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Magnitude and Direction of Induced Current on a wire around a cylindrical volume

  1. May 1, 2012 #1
    1. The problem statement, all variables and given/known data
    A uniform magnetic field B is confined to a cylindrical volume of radius 0.080m. B is directed into the plane of the paper and is increasing at a constant rate of (delta)B/(delta)t=0.300 T/s. Calculate the magnitude and direction of the current induced in a circular wire ring of radius 0.16m and resistance 1.4 Ohms that encircles the magnetic field region.


    2. Relevant equations



    3. The attempt at a solution
    step1: find emf through wire ring using magnetic flux of cylinder?
    step2: R(resistance)=1.4Ohms, use equation I=emf/R to find magnitude. and direction is going to be counter clockwise to appose change in flux.

    Not sure how to go about starting on this problem. Help please.
     
  2. jcsd
  3. May 2, 2012 #2
    You could start by finding the flux phi:
    [itex] \Phi = \int \vec{B}\cdot \text{d}\vec{A}[/itex]
    But already you know how much the flux changes pr. time so:
    [itex] \varepsilon = -\dfrac{\text{d}\Phi}{\text{d}t} = -\dfrac{\text{d}}{\text{d}t}\int \vec{B}\cdot \text{d}\vec{A} = [/itex]
    ? You know that the area dosen't change with time and you could switch the order of integration and differentiation?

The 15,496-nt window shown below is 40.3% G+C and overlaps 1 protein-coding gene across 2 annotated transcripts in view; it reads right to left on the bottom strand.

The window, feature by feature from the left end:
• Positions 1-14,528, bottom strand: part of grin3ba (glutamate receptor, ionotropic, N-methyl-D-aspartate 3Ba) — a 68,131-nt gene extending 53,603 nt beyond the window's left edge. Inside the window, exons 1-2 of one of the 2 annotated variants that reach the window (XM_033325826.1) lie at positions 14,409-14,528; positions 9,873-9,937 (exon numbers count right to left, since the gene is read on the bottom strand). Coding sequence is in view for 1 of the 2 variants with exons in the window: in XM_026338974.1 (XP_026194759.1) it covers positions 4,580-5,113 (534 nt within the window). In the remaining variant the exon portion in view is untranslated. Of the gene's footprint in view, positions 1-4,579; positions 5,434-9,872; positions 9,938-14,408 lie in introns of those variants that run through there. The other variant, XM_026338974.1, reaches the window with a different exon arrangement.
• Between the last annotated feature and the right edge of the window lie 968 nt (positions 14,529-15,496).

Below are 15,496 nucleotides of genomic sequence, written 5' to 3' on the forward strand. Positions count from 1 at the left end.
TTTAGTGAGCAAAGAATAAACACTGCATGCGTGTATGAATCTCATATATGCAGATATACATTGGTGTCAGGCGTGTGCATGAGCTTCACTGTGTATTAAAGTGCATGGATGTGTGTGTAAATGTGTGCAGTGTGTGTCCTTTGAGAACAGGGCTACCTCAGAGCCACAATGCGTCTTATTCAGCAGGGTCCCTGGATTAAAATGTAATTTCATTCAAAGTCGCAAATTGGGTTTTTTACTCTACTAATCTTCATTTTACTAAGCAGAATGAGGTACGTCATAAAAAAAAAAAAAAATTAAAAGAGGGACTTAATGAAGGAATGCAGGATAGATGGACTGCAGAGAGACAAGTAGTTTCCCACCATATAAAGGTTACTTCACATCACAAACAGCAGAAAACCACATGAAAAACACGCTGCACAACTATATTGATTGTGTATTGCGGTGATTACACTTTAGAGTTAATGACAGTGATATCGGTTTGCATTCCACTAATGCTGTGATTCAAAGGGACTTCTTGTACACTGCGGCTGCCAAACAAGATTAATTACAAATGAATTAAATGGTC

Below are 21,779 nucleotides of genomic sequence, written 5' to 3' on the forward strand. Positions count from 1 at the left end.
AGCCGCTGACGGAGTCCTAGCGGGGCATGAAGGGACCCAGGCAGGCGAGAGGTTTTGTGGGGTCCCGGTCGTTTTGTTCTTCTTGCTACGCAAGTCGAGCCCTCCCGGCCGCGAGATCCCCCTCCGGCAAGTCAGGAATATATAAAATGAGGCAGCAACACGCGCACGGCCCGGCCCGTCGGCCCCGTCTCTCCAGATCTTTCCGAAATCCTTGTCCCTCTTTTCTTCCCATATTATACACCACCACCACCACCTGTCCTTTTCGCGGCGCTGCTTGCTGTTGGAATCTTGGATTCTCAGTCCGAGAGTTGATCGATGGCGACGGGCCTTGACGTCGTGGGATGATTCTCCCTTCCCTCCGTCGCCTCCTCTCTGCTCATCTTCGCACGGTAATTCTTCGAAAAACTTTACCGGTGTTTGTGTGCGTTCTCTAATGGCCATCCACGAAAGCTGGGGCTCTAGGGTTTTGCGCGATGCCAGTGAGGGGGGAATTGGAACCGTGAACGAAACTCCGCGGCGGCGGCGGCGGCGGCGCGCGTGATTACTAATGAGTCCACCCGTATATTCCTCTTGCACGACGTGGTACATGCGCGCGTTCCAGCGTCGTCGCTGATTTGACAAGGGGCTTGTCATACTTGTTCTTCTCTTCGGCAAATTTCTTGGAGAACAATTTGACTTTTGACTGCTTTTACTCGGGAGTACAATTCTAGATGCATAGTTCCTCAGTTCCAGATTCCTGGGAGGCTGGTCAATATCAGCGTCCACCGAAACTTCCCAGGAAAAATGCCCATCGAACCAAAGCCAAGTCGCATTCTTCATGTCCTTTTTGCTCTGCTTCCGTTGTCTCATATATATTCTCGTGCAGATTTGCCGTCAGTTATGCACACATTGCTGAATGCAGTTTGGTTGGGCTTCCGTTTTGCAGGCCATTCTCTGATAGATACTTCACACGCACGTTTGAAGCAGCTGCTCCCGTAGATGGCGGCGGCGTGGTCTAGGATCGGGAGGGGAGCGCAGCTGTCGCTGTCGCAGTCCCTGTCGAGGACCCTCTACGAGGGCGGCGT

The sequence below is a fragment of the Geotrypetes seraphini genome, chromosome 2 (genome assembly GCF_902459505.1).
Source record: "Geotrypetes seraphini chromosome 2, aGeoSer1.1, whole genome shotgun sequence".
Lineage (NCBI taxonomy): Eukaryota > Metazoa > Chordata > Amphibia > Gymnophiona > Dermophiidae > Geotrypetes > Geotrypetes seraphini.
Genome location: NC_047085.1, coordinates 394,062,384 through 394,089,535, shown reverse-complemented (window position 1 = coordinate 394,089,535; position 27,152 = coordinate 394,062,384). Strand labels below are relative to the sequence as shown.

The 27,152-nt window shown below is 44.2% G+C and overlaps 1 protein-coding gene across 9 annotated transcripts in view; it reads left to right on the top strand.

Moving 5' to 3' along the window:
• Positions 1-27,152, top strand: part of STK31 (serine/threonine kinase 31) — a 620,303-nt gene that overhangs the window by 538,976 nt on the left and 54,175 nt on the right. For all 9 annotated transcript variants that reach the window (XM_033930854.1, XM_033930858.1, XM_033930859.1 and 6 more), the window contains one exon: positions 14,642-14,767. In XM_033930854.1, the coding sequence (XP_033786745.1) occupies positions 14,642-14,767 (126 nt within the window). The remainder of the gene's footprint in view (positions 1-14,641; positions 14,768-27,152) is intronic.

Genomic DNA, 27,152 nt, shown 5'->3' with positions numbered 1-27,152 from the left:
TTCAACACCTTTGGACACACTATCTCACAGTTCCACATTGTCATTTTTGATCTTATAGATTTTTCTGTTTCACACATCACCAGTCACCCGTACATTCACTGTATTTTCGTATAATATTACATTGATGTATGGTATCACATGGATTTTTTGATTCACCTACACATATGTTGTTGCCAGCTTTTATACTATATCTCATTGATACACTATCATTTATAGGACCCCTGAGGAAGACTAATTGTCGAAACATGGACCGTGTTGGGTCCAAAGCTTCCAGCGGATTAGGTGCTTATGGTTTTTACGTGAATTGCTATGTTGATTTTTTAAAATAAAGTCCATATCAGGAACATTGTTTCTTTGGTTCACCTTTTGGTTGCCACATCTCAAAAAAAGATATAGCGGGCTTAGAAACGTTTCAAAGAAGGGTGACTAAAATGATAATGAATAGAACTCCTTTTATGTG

4. May 2, 2012 #3
    Do i already know how much the flux changes or how much the magnitude of the magnetic field changes?

    I keep confusing myself and I dont even know where to start anymore
     
  5. May 2, 2012 #4
    You know dB/dt and that the magnetic field is uniform, and that you can change the order of diff and int cause the integral is time-independent. So you know how much B is changing and how much the flux canges because you also know your area(i assume that the B-field is parallel with the z axis in the cylindrer)
     
    Last edited: May 2, 2012
  6. May 2, 2012 #5
    yes, my Area vector is also parallel and in the same direction of B.
     
  7. May 2, 2012 #6
    ε=(dB/dt)(∏r^2)cos(0°) is that looing right? and im unsure about what to do with the different radius measurements too.
     
  8. May 2, 2012 #7
    Okay i can't see why you want to do something about the radius but except for that you divide the whole thing by R and assume quasistationary current so it is okay to use: emf = RI
    So what is the problem, you know all the things, just plug in.
    dB/dt = 0.300T/s, A = Pi x 0.080^2m^2.
    There is only 1 radius, the cylinder's radius
    Also there is a sign error i get as a final result:
    [itex] I = \dfrac{\varepsilon}{R} = -\dfrac{\dfrac{\text{d}B}{\text{d}t} \pi r^2}{R}[/itex]
    You are aware that cos(0deg) = 1 right?
    As a final remark: Use Lentz' Law to find the direction of current.
     
  9. May 2, 2012 #8
    so the radius of the wire circling the cylinder plays no part in the equation? and yes i am aware haha. the negative current in the end identifies the direction as being counterclockwise, am i correct?
     
  10. May 2, 2012 #9
    When you use Ampere's Law you make up an imaginary loop and the radius is only relevant for [itex]\int d\vec{A}[/itex]
    It is an approximation though.
    That is a bigger loop gives bigger current.
    Yes i believe you are correct: The nature will always try to oppose a change in magnetic flux hence current runs counterclockwise as indicated on the sign of the EMF.
     
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